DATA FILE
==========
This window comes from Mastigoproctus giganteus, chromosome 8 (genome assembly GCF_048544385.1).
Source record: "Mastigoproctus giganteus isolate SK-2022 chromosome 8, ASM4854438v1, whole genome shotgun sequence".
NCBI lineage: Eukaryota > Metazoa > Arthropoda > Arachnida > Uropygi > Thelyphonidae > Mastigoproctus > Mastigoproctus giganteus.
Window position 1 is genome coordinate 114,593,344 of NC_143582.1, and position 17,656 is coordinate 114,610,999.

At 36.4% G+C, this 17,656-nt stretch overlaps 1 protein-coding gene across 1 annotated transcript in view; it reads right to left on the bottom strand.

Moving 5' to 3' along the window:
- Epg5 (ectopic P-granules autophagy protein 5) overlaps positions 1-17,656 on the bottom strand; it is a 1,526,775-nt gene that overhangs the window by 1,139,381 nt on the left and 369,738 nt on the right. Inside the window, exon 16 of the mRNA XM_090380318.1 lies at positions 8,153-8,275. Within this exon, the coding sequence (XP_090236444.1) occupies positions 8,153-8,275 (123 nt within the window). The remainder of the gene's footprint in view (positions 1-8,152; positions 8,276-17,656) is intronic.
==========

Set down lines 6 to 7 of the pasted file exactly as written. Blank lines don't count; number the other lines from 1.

Moving 5' to 3' along the window:
- Epg5 (ectopic P-granules autophagy protein 5) overlaps positions 1-17,656 on the bottom strand; it is a 1,526,775-nt gene that overhangs the window by 1,139,381 nt on the left and 369,738 nt on the right. Inside the window, exon 16 of the mRNA XM_090380318.1 lies at positions 8,153-8,275. Within this exon, the coding sequence (XP_090236444.1) occupies positions 8,153-8,275 (123 nt within the window). The remainder of the gene's footprint in view (positions 1-8,152; positions 8,276-17,656) is intronic.